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"The Unfamiliar Bleed" Letter to the Editor

Reader points out different hemophilia severity levels in family

Read "The Unfamiliar Bleed" article.

Dear Editor,

I enjoy reading HemAware and, in the past, have made copies of the articles to give to my patients. I rely on the information in the articles to be true and up to date. This is why I was very dismayed to find a serious mistake in the article “The Unfamiliar Bleed” (Spring 2011, p. 32).

In the beginning of the piece, the author establishes that the central character, Andrew Morado, has severe hemophilia and suffered many bleeds in his ankles. In the second paragraph, the author goes on to state that Andrew has two brothers, one with mild hemophilia and one unaffected.

Anyone with experience in hemophilia would know that the degree of severity of hemophilia is inherited. There cannot be one child with severe hemophilia and another with mild. If one is severe, the other has to be severe. This in itself may not seem such a big deal, but the topic of inherent severity is frequently discussed with new families in clinic. We want them to have the correct information.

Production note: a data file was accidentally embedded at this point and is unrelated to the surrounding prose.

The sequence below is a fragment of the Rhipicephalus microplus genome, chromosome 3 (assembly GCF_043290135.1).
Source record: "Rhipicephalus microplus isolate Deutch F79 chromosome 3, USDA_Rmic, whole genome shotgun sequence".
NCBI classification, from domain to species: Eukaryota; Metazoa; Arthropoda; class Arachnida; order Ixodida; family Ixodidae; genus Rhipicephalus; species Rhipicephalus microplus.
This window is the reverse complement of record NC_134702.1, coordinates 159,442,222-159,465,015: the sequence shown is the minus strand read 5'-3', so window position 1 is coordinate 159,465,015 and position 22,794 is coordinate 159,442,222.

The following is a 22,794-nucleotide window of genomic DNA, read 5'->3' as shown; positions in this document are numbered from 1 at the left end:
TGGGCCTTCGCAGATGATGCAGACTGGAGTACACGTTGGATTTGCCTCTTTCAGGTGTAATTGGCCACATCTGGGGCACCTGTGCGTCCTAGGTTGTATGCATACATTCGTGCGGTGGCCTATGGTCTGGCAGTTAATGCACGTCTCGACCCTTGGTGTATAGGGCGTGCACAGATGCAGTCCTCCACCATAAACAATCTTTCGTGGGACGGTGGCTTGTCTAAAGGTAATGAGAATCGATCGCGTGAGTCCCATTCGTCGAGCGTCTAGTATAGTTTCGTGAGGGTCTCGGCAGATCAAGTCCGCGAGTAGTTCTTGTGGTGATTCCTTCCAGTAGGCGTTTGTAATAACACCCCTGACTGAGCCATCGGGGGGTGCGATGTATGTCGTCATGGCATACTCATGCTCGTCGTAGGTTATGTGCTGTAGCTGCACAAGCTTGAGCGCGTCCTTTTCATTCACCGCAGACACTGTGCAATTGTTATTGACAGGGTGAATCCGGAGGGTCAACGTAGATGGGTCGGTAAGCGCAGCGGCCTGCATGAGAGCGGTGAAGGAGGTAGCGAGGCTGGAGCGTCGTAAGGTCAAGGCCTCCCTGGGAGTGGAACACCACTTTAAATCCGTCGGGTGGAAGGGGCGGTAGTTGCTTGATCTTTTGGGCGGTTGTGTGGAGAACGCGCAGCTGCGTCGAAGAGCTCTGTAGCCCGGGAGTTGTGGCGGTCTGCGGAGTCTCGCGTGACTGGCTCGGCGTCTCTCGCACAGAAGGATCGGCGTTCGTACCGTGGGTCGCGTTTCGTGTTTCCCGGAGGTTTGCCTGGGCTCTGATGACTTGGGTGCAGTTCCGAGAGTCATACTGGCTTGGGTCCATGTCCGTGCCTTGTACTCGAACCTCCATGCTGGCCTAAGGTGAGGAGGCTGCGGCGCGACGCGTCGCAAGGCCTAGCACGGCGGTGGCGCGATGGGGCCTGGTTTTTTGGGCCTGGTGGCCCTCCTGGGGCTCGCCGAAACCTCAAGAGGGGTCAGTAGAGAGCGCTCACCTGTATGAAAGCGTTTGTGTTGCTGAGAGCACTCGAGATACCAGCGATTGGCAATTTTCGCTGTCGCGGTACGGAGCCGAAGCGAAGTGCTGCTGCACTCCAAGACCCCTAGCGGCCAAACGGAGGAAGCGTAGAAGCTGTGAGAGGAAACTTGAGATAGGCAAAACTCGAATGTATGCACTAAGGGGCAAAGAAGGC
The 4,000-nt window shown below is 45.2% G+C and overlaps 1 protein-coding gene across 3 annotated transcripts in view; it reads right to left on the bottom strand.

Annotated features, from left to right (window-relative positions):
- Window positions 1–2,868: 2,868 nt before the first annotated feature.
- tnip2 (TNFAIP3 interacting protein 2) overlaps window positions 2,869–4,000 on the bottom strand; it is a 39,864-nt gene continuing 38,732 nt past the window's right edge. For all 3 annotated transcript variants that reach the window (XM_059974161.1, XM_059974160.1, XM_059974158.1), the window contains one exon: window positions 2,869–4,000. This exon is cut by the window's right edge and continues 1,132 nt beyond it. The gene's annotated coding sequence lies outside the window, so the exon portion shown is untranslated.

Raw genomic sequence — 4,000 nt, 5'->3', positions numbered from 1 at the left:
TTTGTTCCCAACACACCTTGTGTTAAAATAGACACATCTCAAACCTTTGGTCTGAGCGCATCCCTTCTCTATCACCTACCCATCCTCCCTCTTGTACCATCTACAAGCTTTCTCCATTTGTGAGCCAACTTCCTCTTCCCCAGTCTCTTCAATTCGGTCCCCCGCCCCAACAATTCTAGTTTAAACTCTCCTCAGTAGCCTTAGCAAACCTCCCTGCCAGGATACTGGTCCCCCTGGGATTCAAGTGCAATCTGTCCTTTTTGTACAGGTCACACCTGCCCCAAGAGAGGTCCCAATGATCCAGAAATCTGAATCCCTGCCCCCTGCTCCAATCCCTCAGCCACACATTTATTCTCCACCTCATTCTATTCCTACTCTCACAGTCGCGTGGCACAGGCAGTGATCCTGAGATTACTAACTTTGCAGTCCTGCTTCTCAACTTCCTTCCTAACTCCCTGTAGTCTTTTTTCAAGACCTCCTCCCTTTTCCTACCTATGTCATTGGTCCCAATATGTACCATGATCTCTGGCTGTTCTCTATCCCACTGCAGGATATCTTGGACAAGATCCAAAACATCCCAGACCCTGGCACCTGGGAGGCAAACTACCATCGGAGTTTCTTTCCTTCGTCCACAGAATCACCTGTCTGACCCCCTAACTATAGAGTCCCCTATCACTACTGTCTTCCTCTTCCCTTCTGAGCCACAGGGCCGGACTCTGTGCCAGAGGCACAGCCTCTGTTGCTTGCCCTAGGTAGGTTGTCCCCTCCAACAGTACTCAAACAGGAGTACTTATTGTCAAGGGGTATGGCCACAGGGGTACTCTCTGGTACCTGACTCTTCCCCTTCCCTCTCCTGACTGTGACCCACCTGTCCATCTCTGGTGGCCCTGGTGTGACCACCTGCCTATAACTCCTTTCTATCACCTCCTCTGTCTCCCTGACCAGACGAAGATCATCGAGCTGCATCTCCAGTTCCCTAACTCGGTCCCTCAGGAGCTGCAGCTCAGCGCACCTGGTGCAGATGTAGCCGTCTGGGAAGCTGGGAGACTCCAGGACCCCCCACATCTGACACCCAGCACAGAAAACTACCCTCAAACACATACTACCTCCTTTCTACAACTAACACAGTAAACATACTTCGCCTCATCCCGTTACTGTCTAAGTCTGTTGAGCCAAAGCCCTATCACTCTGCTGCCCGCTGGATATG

I appreciate your attention and time, and hope you are able to give a correction in your next edition.

Laurel J. Pennick, LCSW
Arizona Hemophilia and Thrombosis Treatment Center


Editor’s reply:

Thank you for your letter and pointing out the rarity of this case. We spoke with Andrew’s mom, Alicia Morado, who explained that her two sons with hemophilia do have different severity levels. Alicia recognizes the near-impossibility of this and says her sons have been tested twice. Andrew has less than 1% clotting ability, placing him in the severe category, while Tony has 7% to 14%, placing him in the mild category. Each boy displays the characteristics of his respective level: Andrew gets many bleeds and needs prophylaxis treatment; Tony bleeds infrequently.

The Morados’ hemophilia treatment center (HTC) staff has mentioned to the family how unusual this is. The boys’ hematologist also verified this with HemAware by e-mail. As you pointed out, the degree of severity of hemophilia is inherited and is the same in the vast majority of families. We should have made it clear in the article that the Morados’ difference in severity levels was not the norm.

Thank you for calling this to our attention,

Melanie Padgett Powers
HemAware managing editor